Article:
Rights Groups Calls For Release Of Saudi Reform Activist


Abdullah al-Hamed and Rima al-Juraish were seized in the town of Buraida north of Riyadh after security forces said they found a secret weapons stash at Juraish’s home.

A colleague of Juraish, who took part in a women’s protest outside state security headquarters in Buraida on Monday over detentions of their husbands, told Reuters that police planted the weapons themselves to justify arrests.

A statement from London-based Amnesty International said there was reason to believe they were being held over "peaceful exercise of their right to freedom of expression".

"According to reports, they are being held incommunicado and may be at risk of torture or ill-treatment," said the statement sent to Reuters.

The Paris-based Arab Commission for Human Rights said on its Web site: "The Commission strongly condemns this serious escalation and demands the immediate release of the detainees."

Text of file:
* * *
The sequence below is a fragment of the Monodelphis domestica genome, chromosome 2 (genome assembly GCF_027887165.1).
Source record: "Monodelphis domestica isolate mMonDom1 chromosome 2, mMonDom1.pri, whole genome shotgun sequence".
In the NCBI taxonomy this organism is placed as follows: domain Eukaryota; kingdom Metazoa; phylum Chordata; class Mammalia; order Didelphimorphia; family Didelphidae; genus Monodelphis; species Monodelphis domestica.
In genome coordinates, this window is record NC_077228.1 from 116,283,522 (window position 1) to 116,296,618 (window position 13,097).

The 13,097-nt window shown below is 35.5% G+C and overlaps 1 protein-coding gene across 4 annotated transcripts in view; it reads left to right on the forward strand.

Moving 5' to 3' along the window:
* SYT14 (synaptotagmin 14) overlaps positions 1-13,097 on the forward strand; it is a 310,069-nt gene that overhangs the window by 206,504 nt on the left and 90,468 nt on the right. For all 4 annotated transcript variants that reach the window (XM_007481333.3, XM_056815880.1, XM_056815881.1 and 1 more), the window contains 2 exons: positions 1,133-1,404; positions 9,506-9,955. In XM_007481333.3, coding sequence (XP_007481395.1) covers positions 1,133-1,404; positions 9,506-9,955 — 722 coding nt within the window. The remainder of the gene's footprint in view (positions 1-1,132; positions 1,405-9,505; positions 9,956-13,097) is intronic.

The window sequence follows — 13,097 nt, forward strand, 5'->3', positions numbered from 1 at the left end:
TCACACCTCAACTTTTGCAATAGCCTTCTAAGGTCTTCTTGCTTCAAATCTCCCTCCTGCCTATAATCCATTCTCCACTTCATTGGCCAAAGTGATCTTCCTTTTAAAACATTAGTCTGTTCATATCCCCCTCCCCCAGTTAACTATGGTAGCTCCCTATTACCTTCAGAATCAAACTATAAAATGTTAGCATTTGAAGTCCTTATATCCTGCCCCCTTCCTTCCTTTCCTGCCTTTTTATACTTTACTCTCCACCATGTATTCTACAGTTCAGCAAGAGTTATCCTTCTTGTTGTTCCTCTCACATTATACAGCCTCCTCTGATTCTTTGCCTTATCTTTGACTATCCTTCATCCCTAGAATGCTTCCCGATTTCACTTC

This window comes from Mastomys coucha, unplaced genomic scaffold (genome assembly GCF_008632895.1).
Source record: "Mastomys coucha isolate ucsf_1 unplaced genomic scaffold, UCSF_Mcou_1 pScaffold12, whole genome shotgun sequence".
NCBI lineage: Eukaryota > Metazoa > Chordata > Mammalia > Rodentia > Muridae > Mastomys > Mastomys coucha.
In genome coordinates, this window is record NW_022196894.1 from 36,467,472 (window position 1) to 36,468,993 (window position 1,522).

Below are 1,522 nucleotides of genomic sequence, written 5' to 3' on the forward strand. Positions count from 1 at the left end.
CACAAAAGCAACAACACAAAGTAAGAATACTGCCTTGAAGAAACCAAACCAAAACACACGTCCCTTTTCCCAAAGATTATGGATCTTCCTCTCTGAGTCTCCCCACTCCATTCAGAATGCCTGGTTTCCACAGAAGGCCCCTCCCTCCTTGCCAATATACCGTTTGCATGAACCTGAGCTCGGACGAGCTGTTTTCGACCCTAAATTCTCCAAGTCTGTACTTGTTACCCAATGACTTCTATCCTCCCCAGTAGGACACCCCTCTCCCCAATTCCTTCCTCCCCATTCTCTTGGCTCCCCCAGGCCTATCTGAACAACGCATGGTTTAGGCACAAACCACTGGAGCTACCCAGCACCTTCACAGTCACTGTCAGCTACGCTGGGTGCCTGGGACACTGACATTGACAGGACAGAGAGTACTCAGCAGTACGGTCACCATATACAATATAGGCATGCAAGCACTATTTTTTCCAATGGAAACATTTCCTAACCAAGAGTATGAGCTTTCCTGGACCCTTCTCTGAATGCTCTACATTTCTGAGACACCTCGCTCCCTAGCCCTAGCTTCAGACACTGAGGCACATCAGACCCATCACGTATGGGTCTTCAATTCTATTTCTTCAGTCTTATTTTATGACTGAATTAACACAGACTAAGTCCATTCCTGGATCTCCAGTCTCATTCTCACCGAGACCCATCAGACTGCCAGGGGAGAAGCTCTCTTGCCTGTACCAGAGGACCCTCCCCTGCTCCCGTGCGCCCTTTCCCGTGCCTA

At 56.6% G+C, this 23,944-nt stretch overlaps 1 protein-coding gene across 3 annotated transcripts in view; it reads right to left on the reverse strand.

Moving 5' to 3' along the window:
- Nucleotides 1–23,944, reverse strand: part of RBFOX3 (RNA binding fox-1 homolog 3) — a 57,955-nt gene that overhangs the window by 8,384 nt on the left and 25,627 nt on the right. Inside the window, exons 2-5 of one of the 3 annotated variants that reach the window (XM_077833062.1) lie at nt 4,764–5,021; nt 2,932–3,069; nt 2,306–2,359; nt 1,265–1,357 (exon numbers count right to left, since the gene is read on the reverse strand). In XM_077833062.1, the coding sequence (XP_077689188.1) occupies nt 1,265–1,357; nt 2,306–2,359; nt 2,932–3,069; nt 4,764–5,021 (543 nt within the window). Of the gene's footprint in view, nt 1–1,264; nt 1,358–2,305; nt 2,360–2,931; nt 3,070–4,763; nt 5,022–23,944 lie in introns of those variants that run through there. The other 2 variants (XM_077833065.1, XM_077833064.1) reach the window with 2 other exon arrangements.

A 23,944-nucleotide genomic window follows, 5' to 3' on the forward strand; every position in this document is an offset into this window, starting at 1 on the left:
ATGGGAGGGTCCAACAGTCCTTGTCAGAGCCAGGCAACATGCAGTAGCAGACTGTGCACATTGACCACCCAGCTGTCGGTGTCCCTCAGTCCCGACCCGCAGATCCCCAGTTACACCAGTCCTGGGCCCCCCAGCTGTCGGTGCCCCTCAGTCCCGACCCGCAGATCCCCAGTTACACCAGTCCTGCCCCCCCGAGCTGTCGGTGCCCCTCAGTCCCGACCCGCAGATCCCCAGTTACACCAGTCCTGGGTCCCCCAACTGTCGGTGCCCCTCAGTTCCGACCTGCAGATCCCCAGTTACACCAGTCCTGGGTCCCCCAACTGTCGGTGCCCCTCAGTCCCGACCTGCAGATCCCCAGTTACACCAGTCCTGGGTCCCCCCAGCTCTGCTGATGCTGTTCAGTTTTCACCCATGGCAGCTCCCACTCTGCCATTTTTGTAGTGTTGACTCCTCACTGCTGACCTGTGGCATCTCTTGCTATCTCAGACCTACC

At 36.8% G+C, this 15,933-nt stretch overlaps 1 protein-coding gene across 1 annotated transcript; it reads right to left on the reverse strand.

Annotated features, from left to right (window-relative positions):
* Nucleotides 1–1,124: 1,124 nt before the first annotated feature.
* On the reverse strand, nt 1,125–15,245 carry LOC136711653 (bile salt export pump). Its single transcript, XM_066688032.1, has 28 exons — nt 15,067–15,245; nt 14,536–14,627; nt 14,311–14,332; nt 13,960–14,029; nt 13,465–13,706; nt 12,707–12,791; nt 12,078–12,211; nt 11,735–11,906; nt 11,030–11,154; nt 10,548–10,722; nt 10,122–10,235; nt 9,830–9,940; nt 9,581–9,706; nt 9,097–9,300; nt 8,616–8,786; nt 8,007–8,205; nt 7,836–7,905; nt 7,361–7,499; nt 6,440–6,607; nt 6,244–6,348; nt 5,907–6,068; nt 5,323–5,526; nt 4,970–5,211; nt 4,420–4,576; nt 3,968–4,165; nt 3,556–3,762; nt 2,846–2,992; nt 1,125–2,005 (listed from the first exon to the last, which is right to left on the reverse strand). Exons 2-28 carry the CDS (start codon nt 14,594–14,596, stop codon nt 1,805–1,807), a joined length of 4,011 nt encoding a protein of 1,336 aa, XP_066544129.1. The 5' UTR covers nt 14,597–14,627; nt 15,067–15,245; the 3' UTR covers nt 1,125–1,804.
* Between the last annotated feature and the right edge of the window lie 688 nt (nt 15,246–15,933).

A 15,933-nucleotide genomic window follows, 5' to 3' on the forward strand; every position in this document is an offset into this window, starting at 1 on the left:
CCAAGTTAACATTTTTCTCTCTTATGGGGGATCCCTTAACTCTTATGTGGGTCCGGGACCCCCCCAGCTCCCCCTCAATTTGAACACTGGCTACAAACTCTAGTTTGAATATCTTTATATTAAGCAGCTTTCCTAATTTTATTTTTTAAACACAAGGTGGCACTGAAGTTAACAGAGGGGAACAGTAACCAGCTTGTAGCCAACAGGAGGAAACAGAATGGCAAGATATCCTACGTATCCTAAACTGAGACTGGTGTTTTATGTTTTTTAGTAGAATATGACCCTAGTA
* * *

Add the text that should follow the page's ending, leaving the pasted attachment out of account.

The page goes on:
Hamed was one of three reformers jailed in 2005 for organising a petition calling for Saudi Arabia, a U.S. ally and the world’s largest oil exporter, to be transformed from an absolute monarchy into a constitutional democracy.

King Abdullah pardoned the men later that year after he ascended the throne of the vast desert kingdom, which has no political parties and bans street protests.

Hamed told Reuters in May that he feared government action to silence him. He was among the organisers of a reform petition this year which was highly critical of the Interior Ministry.

Hamed is the lawyer for Juraish’s husband, one of 3,000 men the authorities admit are being held in detention without charge on suspicion of links to militants.

Al Qaeda-linked Islamists launched a campaign to bring down the monarchy in 2003, targeting government installations, foreigners and the oil industry.


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